After a break for lunch, we sat down to tackle our final session.
Principles For Action
We were invited to rearrange ourselves into four groups each tasked with considering how to formulate a strategy for the future for four target groups: students, teachers, Glow and Government. Specifically, we were encouraged to get beyond the obvious as soon as possible with a view to thinking beyond what we already do. John and Stephen would have recognised this as our attempt to think of a ‘car’ rather than a better ‘horse and cart’!
I ended up in the teacher group, though not everyone in the group was a teacher. The discussion was fascinating, and wide ranging. We circled around two main issues: technology FOR learning, and technology IN learning. We covered many topics close to my heart such as entitlement and access to ICT and how to ensure this… and were keen that the solution is ultimately not about the hardware as much as it is about the access. For me, once the technology is ubiquitous then it becomes as natural to use as a pen and piece of paper.
[Warning: This paragraph is my also based on my own reflections and beliefs – not all of it was voiced at the time!] I also tried to make the case that as we move forward we need to look closely at the curriculum itself. Technology allows us to approach learning in a truly radical way. The ways we can manipulate knowledge in the digital age gives us possibilities that we couldn’t even dream about until now. If I take language learning as an example, my first question would be whether we actually need to learn a language when a mobile phone can translate for us. Would we not be better teaching people how to access and utilise technology to find the knowledge we require? Of course, I am the first to accept that this is not really a viable example, but for me it hints at the truth of where we are. By teaching how to use the technology in conjunction with the rules of grammar and vocabulary, we can surely only enhance and deepen knowledge and even better, give learners the power to learn what they need to know and how to find the knowledge they need. If we fail to do this then I fear we are not giving our learners the skills and knowledge they will need to thrive in an ever changing world. Inevitably, there is a genuine concern that over-reliance on technology leads to a diminishing of knowledge… but I would argue that what it really is is a diminishing of ‘remembering’ in favour of something better. I have Bloom’s Digital Taxonomy in mind when I say this. If we are to be truly innovative, then we need to move beyond the bottom rungs of that particular ladder!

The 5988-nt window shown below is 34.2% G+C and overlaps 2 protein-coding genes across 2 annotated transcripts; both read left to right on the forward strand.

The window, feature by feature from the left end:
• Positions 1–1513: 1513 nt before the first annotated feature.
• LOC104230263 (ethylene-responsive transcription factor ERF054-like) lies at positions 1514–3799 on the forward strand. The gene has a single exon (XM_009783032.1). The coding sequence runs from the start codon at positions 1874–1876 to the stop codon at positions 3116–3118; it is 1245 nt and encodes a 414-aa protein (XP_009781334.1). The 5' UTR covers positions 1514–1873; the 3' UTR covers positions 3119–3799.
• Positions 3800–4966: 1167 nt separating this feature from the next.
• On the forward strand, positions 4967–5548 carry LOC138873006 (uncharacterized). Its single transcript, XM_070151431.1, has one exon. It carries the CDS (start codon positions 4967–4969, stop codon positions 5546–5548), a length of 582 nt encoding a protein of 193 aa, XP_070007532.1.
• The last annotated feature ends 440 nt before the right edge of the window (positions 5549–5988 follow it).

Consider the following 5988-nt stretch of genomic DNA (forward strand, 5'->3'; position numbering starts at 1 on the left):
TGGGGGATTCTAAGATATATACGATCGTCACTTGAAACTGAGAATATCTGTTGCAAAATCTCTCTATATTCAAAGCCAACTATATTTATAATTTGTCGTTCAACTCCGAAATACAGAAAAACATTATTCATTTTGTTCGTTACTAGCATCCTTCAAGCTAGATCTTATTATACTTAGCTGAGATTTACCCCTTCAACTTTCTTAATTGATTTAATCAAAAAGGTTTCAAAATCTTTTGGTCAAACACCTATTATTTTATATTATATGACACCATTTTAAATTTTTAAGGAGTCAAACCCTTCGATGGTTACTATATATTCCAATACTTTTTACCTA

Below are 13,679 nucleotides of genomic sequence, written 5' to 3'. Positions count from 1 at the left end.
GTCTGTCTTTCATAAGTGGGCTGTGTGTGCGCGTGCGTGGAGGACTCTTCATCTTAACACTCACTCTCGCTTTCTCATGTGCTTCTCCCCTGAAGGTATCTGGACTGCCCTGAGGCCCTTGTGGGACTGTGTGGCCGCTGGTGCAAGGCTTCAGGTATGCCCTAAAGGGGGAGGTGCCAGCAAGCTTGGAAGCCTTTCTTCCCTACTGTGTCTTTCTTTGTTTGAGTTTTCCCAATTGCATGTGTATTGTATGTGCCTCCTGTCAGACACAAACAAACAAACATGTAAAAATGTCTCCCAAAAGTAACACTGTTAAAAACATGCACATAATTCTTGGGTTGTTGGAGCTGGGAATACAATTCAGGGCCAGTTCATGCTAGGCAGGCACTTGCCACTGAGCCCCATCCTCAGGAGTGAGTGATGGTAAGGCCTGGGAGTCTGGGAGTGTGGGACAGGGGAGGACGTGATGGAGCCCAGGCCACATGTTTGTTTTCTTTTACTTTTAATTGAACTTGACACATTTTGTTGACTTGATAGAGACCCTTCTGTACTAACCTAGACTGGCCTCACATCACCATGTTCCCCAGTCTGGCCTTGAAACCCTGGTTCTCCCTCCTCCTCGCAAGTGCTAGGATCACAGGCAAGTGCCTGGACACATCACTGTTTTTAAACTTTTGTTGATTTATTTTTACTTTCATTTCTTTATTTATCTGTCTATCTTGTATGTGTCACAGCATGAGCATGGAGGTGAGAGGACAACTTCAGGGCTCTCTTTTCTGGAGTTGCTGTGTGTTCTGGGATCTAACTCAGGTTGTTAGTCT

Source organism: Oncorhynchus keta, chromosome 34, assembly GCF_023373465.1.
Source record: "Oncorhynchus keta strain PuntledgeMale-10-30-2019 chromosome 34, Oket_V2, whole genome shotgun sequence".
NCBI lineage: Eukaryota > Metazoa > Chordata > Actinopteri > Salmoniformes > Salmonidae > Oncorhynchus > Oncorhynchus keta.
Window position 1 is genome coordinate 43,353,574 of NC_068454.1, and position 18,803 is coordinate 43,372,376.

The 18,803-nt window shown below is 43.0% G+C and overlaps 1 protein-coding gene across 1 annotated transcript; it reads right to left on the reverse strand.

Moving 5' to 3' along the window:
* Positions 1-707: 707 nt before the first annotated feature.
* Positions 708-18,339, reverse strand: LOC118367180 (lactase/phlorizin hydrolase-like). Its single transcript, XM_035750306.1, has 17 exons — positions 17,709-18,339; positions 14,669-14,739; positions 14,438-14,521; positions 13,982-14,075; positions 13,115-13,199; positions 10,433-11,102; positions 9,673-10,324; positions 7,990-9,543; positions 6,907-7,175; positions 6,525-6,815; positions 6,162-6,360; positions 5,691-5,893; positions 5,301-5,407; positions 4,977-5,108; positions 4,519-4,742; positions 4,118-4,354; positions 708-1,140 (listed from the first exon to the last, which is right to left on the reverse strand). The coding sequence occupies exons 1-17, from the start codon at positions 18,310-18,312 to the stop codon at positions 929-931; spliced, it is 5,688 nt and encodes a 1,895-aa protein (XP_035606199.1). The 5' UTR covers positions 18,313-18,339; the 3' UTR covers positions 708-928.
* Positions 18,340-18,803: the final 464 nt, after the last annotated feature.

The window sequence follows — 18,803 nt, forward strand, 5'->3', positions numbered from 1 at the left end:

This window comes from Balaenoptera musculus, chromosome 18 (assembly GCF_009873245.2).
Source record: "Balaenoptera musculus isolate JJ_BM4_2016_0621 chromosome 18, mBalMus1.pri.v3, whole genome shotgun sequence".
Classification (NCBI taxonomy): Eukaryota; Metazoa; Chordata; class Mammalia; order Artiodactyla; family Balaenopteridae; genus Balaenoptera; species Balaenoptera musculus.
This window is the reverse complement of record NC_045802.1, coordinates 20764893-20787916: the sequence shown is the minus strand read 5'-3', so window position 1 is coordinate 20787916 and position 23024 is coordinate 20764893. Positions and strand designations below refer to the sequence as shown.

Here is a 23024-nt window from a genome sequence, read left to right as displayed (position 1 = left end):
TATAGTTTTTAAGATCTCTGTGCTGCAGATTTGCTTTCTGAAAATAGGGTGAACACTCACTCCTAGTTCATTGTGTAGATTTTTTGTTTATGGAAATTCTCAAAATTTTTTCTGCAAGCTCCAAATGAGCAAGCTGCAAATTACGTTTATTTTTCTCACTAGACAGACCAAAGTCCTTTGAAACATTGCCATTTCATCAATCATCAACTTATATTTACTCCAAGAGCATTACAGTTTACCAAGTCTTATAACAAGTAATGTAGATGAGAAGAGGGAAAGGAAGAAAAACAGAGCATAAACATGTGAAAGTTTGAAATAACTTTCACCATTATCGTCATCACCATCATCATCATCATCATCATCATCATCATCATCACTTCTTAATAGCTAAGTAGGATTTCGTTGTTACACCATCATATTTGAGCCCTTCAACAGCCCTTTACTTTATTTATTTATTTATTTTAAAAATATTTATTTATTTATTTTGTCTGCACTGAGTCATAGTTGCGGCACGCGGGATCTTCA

All too soon, our time was at an end. We had a plenary session where we shared our group findings with everyone else and you can see photos of the various groups thoughts on David Gilmour’s flickr stream.
Endings & Beginnings
To all intents and purposes, that was the end of the day and probably the end of my involvement in formulating Government strategy. I had a fantastic time and took great delight in meeting people who challenged my thoughts and gave me much to think about in turn. When I see the final sheet produced, our ‘Big Questions Strategy Must Address’, I realised that we had covered an awful lot of ground… but here’s the rub. I think there is still much to do. This meeting was very much about an ‘initial exploration’ of the issues that will inform any future strategy. We didn’t cover a lot of the issues that I believe need to be considered… not because I didn’t have the desire to air them, simply because we did not have the time. One of the issues that was mentioned several times by a variety of different people was the issue of a ‘baseline’ entitlement to access and what that actually means. As things stand in Scotland, we cannot agree what resources should be made available from school to school, or Local Authority to Local Authority… What chance then do we have of formulating a National Policy? Or maybe I’m missing the point… maybe it will only be through having a National Statement that we can finally move beyond fighting to justify using tools like wikispaces or youtube, and finally start using them to learn. For me, that one small shift could make a profound difference to the learning experience for every learner and educator in Scotland.
One final thought from the day. I started the twitter tag #ediff before setting off. During the course of the day, numerous people involved were adding their thoughts to the day… in other words we had a good going back channel for enhancing and deepening our contribution. It also allowed those not in the room to follow and contribute by proxy. Our host, Jackie Brock had seen this going on, but wasn’t sure what she was seeing so Ollie Bray took five minutes during a break to demonstrate and explain it to her. At the end of the day, Jackie was delivering her closing remarks and I think it was fair to say that she was overwhelmed by the knowledge that the back channel had been so active throughout the event. She also shrewdly realised how this could be happening in any classroom and wondered “How frightening that must feel for the teachers”… yet she also made it clear that she had realised the value of a PLN for learning and sharing. If nothing else, I think that exposure to something many of us now take for granted may just have demonstrated the importance of formulating a policy that encompasses the best of what we can do, and that is receptive to the changes we do not know will follow.